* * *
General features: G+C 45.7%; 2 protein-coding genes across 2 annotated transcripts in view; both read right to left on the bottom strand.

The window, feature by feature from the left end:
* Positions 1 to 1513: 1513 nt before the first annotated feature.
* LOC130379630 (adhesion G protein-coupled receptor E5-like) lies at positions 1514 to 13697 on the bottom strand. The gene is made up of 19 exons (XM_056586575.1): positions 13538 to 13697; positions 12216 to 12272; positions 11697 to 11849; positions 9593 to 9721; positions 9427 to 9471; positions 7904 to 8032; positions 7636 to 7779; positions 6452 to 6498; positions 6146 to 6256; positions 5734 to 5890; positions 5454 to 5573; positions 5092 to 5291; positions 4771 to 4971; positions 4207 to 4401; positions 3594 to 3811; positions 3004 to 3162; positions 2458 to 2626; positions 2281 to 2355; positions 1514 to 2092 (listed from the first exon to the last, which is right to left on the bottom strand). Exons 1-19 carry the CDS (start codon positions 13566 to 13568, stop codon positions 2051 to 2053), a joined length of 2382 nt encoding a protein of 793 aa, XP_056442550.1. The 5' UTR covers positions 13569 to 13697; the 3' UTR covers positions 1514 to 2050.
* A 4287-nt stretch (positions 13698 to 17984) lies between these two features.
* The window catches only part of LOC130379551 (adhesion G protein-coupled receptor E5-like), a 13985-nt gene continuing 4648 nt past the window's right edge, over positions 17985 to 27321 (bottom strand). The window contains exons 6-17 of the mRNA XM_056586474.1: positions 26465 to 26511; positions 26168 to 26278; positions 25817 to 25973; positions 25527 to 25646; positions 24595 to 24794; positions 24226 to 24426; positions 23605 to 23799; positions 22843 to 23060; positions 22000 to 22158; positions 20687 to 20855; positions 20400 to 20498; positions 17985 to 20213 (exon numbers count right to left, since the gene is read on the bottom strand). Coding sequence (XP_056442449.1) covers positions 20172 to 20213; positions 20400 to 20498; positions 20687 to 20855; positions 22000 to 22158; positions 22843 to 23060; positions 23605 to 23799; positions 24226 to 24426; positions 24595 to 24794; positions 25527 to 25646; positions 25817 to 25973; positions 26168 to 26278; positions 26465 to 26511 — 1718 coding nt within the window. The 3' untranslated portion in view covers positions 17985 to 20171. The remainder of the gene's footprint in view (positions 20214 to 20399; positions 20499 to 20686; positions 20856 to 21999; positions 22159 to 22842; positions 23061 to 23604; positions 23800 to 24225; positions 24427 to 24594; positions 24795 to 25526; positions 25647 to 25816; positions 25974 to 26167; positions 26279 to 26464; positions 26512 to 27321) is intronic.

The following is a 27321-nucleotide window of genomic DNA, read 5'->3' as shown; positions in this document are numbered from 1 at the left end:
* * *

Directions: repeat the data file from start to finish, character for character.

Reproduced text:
General features: G+C 45.7%; 2 protein-coding genes across 2 annotated transcripts in view; both read right to left on the bottom strand.

The window, feature by feature from the left end:
* Positions 1 to 1513: 1513 nt before the first annotated feature.
* LOC130379630 (adhesion G protein-coupled receptor E5-like) lies at positions 1514 to 13697 on the bottom strand. The gene is made up of 19 exons (XM_056586575.1): positions 13538 to 13697; positions 12216 to 12272; positions 11697 to 11849; positions 9593 to 9721; positions 9427 to 9471; positions 7904 to 8032; positions 7636 to 7779; positions 6452 to 6498; positions 6146 to 6256; positions 5734 to 5890; positions 5454 to 5573; positions 5092 to 5291; positions 4771 to 4971; positions 4207 to 4401; positions 3594 to 3811; positions 3004 to 3162; positions 2458 to 2626; positions 2281 to 2355; positions 1514 to 2092 (listed from the first exon to the last, which is right to left on the bottom strand). Exons 1-19 carry the CDS (start codon positions 13566 to 13568, stop codon positions 2051 to 2053), a joined length of 2382 nt encoding a protein of 793 aa, XP_056442550.1. The 5' UTR covers positions 13569 to 13697; the 3' UTR covers positions 1514 to 2050.
* A 4287-nt stretch (positions 13698 to 17984) lies between these two features.
* The window catches only part of LOC130379551 (adhesion G protein-coupled receptor E5-like), a 13985-nt gene continuing 4648 nt past the window's right edge, over positions 17985 to 27321 (bottom strand). The window contains exons 6-17 of the mRNA XM_056586474.1: positions 26465 to 26511; positions 26168 to 26278; positions 25817 to 25973; positions 25527 to 25646; positions 24595 to 24794; positions 24226 to 24426; positions 23605 to 23799; positions 22843 to 23060; positions 22000 to 22158; positions 20687 to 20855; positions 20400 to 20498; positions 17985 to 20213 (exon numbers count right to left, since the gene is read on the bottom strand). Coding sequence (XP_056442449.1) covers positions 20172 to 20213; positions 20400 to 20498; positions 20687 to 20855; positions 22000 to 22158; positions 22843 to 23060; positions 23605 to 23799; positions 24226 to 24426; positions 24595 to 24794; positions 25527 to 25646; positions 25817 to 25973; positions 26168 to 26278; positions 26465 to 26511 — 1718 coding nt within the window. The 3' untranslated portion in view covers positions 17985 to 20171. The remainder of the gene's footprint in view (positions 20214 to 20399; positions 20499 to 20686; positions 20856 to 21999; positions 22159 to 22842; positions 23061 to 23604; positions 23800 to 24225; positions 24427 to 24594; positions 24795 to 25526; positions 25647 to 25816; positions 25974 to 26167; positions 26279 to 26464; positions 26512 to 27321) is intronic.

The following is a 27321-nucleotide window of genomic DNA, read 5'->3' as shown; positions in this document are numbered from 1 at the left end: